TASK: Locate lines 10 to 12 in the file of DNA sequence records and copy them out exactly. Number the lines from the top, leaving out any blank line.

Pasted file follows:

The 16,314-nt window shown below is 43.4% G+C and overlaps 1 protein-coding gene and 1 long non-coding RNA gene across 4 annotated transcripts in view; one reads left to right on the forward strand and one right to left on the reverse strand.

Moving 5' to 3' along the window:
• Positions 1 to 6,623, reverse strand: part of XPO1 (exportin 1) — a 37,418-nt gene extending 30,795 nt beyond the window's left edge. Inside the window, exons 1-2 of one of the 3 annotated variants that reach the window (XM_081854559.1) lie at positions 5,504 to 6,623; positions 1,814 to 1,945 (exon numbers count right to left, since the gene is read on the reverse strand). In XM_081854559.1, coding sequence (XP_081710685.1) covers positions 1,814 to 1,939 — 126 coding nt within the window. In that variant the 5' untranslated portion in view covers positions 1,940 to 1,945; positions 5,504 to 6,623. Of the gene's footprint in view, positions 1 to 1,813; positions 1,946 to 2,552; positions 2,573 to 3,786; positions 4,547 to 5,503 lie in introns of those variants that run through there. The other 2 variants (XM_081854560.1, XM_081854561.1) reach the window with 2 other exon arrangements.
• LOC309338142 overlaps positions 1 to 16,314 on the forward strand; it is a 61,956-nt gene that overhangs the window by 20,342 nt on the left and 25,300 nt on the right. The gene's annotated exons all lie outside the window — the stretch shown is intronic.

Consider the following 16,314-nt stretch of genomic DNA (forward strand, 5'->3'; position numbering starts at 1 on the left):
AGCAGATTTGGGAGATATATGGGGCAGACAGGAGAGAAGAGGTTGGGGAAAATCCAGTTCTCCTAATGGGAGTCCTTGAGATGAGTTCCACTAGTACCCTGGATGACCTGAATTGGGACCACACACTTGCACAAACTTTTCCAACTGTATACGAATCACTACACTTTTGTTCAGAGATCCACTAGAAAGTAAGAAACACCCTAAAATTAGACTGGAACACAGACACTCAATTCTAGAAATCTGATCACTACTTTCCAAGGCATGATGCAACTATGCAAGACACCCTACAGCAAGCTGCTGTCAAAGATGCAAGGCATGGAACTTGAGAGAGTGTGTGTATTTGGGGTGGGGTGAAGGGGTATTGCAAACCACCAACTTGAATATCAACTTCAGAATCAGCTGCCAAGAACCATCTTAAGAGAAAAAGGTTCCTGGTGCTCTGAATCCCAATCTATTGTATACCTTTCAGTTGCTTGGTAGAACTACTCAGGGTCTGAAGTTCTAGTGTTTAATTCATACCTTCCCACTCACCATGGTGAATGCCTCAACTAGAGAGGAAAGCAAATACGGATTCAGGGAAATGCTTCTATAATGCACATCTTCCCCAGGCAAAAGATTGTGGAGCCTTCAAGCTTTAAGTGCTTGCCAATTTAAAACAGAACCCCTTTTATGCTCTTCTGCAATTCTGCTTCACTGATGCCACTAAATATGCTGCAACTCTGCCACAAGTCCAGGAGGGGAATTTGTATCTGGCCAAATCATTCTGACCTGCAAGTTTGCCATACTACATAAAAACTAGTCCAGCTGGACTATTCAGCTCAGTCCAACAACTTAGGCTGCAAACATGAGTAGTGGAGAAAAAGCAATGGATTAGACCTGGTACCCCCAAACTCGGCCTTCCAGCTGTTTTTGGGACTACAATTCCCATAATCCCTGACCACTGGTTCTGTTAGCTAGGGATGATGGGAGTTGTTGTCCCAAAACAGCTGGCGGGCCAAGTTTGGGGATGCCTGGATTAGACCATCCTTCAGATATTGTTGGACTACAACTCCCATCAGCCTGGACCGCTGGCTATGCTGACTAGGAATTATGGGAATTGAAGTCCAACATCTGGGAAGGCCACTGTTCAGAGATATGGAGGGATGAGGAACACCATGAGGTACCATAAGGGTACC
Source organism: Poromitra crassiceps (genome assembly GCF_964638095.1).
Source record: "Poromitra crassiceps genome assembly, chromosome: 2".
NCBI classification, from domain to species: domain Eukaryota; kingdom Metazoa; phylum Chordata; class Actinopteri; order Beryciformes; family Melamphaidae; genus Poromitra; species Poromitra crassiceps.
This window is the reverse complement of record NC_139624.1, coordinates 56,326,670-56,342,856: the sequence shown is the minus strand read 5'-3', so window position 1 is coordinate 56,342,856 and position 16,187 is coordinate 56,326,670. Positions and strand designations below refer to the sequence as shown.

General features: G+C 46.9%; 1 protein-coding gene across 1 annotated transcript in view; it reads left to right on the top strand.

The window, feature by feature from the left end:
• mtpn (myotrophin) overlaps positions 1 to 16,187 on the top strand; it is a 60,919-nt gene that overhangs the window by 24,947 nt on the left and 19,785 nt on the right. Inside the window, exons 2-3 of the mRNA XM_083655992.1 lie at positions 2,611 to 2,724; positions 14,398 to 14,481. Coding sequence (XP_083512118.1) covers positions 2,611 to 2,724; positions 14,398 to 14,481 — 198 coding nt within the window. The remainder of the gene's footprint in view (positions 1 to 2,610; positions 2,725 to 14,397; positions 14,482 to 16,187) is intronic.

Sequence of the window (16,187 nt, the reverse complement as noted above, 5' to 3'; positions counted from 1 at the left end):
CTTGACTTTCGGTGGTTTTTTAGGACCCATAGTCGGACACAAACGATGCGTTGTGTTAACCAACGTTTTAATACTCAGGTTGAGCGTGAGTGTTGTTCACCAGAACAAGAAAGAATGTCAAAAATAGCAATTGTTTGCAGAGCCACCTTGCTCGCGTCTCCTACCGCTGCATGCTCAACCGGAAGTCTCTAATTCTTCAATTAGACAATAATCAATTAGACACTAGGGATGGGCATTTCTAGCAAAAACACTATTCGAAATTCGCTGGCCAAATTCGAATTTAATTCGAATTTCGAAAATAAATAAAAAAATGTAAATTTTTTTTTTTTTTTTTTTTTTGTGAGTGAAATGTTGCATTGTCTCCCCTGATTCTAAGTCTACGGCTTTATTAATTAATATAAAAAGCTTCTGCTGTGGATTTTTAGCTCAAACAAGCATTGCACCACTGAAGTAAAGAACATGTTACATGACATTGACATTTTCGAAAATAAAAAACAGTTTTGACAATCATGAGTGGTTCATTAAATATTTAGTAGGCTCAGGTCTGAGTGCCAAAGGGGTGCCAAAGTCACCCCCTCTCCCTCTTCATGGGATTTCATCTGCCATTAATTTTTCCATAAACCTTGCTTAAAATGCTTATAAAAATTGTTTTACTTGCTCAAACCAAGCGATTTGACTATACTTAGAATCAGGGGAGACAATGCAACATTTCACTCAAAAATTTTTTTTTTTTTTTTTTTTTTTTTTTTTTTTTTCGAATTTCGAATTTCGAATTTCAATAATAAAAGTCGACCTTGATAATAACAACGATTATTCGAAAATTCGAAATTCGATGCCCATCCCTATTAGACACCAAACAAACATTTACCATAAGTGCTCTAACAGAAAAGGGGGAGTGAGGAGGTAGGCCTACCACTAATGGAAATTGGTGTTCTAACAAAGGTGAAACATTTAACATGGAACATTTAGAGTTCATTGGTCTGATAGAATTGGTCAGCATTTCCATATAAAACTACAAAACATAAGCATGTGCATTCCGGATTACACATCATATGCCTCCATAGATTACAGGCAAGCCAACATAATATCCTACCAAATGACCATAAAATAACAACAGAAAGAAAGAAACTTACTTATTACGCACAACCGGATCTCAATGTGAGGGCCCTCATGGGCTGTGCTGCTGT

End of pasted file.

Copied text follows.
This window is the reverse complement of record NC_139624.1, coordinates 56,326,670-56,342,856: the sequence shown is the minus strand read 5'-3', so window position 1 is coordinate 56,342,856 and position 16,187 is coordinate 56,326,670. Positions and strand designations below refer to the sequence as shown.

General features: G+C 46.9%; 1 protein-coding gene across 1 annotated transcript in view; it reads left to right on the top strand.

The window, feature by feature from the left end: